Presentation to the 2016 ARMA NCR Fall IM Days
November 14 2016 - 9:55 am - 10:40 am The Shaw Centre, Ottawa
Abstract: The movement towards open governance - where a broader concept of relevant participants and stakeholders challenges traditional hierarchical notions of organizing, dispersing authority - is generally the result of three forces: technological, organizational, and cultural. Technological change is largely driven by Web 2.0 platforms that are make information more open and easily sharable, and the massive amounts of data that are now accumulated through avenues such as the online activity and social media engagement of individuals, purchasing behaviour and transportation choices revealed through electronic payment cards, movement and interaction captured through mobile smartphones and wearable technology, behavioural choices measured through Internet of Everything consumer products, a range of measurements captured by in situ and personal sensors, satellite remote sensing, counters and smart meters, and interactions with devices and control technology. Organizations are experimenting with nontraditional forms that promote network collaboration over hierarchical authority or market incentives. Following from these two forces, a shift in cultural norms is underway, where participants are unwilling to accept the boundaries that constrain them from sharing and seeking knowledge. In this dynamic environment, institutions and individuals will try to hold onto authority - but open governance trends are already evident and will likely continue and expand. This struggle between control and openness will likely lead to challenging settings in which access, privacy, security and information management professionals will increasingly find themselves. This talk will scan these forces and consider ways that the quest for open governance can be accommodated within an information management regime, while preserving the objectives and benefits that open governance seeks.
In this post, I discuss a particular type of change that will increasingly confront information management (IM) professionals in the coming years.
My foundational argument - the headline tweet, if you will - is that we are living in a time of profound change, and we - this includes the IM community - do not have the luxury of ignoring this, nor pretending it isn’t affecting us.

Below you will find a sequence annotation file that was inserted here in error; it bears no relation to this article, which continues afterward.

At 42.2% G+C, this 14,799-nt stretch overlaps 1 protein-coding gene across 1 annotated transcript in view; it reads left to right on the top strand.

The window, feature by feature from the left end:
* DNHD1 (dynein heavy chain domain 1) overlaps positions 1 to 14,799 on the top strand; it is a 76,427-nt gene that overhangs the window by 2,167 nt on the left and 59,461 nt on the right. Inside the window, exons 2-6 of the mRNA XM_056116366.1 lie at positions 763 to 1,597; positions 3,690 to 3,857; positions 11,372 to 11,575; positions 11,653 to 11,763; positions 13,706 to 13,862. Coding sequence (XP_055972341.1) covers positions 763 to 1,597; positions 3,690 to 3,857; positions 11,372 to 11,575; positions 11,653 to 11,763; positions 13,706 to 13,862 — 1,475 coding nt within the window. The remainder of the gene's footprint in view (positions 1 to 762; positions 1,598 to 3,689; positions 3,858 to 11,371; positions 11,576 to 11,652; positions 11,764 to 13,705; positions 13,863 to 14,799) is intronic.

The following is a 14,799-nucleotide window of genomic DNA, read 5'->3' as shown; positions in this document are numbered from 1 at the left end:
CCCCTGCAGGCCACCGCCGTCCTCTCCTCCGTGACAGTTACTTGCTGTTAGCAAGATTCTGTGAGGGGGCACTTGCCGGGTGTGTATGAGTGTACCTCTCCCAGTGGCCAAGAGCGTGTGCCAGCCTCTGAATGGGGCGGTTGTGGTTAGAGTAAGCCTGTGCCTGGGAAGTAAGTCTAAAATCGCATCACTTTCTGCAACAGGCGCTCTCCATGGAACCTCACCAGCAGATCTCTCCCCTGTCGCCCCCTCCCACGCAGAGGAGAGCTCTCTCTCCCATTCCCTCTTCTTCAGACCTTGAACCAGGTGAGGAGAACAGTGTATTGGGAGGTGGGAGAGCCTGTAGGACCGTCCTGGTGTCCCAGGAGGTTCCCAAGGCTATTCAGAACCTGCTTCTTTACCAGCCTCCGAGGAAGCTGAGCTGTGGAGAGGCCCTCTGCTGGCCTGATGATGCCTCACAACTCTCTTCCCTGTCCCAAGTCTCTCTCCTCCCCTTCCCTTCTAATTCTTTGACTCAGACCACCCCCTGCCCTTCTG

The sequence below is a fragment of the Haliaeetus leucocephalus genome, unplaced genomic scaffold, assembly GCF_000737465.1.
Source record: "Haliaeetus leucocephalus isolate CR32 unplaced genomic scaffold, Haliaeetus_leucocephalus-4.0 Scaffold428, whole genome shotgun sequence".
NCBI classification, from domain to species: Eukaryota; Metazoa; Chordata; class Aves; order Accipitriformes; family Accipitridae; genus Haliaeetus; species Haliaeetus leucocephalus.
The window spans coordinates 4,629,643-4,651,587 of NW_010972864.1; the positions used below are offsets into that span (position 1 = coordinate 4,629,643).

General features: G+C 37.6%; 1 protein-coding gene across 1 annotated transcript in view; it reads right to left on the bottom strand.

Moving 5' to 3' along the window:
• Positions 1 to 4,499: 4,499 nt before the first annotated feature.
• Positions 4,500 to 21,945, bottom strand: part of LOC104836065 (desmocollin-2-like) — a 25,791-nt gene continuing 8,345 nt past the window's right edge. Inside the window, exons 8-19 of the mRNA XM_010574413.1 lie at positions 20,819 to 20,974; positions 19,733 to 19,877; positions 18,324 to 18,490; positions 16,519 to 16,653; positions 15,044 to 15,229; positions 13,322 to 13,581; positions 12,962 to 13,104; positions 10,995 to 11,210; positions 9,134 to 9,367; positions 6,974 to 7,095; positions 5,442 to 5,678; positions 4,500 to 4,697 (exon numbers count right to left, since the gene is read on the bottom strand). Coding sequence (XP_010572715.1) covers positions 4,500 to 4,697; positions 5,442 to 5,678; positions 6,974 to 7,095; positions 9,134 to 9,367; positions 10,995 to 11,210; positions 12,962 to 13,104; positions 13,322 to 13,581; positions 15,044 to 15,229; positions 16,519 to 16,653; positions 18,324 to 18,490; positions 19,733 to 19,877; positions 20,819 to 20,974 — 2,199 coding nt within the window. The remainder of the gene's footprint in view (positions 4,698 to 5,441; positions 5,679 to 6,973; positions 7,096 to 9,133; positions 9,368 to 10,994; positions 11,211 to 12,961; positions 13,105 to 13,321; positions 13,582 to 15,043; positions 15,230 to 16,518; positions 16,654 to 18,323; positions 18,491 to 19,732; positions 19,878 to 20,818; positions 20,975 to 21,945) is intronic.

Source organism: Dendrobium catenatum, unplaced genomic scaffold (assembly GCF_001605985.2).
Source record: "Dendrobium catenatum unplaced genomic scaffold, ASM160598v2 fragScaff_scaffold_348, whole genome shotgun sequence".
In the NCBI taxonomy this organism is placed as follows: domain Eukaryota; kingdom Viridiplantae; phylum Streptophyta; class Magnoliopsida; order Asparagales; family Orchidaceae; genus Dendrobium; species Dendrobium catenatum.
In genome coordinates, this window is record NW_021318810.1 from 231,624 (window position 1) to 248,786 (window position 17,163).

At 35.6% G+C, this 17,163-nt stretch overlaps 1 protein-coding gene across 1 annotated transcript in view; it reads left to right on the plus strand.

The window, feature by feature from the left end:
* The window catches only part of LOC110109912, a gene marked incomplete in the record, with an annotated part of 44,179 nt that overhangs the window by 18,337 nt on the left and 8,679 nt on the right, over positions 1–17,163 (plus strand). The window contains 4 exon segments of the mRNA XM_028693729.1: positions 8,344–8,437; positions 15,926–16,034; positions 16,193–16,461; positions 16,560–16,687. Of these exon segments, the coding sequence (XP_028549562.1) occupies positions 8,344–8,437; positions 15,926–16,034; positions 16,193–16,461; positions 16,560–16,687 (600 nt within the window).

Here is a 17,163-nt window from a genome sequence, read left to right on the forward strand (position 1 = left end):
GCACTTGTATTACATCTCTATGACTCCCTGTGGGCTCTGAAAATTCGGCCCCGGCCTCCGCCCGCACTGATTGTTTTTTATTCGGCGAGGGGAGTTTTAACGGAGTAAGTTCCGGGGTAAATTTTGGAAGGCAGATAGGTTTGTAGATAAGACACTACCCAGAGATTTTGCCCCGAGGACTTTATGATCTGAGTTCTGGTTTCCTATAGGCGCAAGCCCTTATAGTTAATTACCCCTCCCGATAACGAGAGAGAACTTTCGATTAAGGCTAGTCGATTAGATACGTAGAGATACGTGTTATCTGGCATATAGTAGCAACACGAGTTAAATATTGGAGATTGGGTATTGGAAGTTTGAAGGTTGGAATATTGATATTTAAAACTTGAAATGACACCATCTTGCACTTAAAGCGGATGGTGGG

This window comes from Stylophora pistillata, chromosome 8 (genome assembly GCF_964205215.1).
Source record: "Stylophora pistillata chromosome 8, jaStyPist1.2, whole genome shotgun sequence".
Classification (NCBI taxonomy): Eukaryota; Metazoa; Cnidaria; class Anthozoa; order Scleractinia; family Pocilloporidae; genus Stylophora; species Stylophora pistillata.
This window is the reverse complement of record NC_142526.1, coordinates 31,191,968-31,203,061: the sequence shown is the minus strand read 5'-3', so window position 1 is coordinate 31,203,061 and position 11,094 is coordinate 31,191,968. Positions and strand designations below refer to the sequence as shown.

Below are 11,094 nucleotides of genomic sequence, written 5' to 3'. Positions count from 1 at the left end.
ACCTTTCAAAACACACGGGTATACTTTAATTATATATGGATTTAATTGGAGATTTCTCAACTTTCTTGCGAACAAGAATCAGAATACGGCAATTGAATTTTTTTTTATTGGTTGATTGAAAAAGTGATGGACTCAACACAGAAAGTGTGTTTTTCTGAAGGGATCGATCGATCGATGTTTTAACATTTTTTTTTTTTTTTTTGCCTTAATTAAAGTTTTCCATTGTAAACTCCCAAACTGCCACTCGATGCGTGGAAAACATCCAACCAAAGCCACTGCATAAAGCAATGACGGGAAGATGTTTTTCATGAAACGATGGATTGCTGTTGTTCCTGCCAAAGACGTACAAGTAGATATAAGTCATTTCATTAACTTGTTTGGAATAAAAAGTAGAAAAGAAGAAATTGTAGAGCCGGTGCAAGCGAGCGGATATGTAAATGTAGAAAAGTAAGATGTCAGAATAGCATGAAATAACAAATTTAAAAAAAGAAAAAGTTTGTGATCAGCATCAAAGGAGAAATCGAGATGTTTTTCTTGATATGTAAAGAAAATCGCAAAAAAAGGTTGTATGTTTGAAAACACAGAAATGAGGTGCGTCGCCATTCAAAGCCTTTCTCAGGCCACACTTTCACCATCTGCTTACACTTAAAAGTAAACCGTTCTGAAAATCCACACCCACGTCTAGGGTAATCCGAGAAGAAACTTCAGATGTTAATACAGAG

The profound change affecting us can be captured under the heading of the “open governance movement” - where a broader concept of participants and stakeholders relevant to governance questions is challenging our traditional hierarchical notions of organizing, and resulting in dispersed authority.
The cause of this movement lies in three forces: technological, organizational, and cultural.
- Technological change is largely driven by Web 2.0 platforms that make information more open and easily sharable. Related to this, though distinct, is the rise of big data - another big technological change where data is generated everywhere, continually, and in such volume as to have profound implications for how we understand what’s happening, and how we might reconceptualize public policy.
- On the organizational front, we are beginning to see the impact of several very interesting experiments with nontraditional forms of collaboration and knowledge sharing that promote network forms over hierarchical authority.
- And paralleling these forces, a shift in cultural norms is underway, where participants are unwilling to accept the boundaries that constrain them from sharing and seeking knowledge.
In this dynamic environment, institutions and individuals will reflexively try to hold onto authority. However, open governance trends are already evident and will likely continue and expand. This struggle between control and openness will likely lead to challenging settings in which records and information management professionals will increasingly find themselves.
This post will scan these forces and consider ways that the quest for open governance can be accommodated within an information management regime, while preserving the objectives and benefits that open governance seeks.
And I’ll apologise from the start, that this isn’t going to be a very comforting message.
As I conceptualise the change management problem in the context of information management, I have a feeling that it’s going to require you to consider a world quite distinct from that which you are used to and (I’m assuming) prefer.
Consider how IM might be thought of in the “Known World”: nicely organized, with identifiable nodes, actors, control processes, policies and an overall architecture that really tries to make sense of the information landscape.
Unfortunately, if trends continue as I suspect, and we are successful in using open collaboration systems in which participants are able to contribute their knowledge, the risk for IM professionals is that we move from an IM architecture to what I’ll call an IC (Information Chaos) state.
And I would imagine this is possibly frightening for those who would have found the previous description reassuring.
But again, and nonetheless, I don’t think we can go back and we can’t ignore this.
And these trends I’ll describe don’t just affect information management. The three broad forces behind the open governance movement are coming together at this point in history, and are having dramatic impacts on our societies.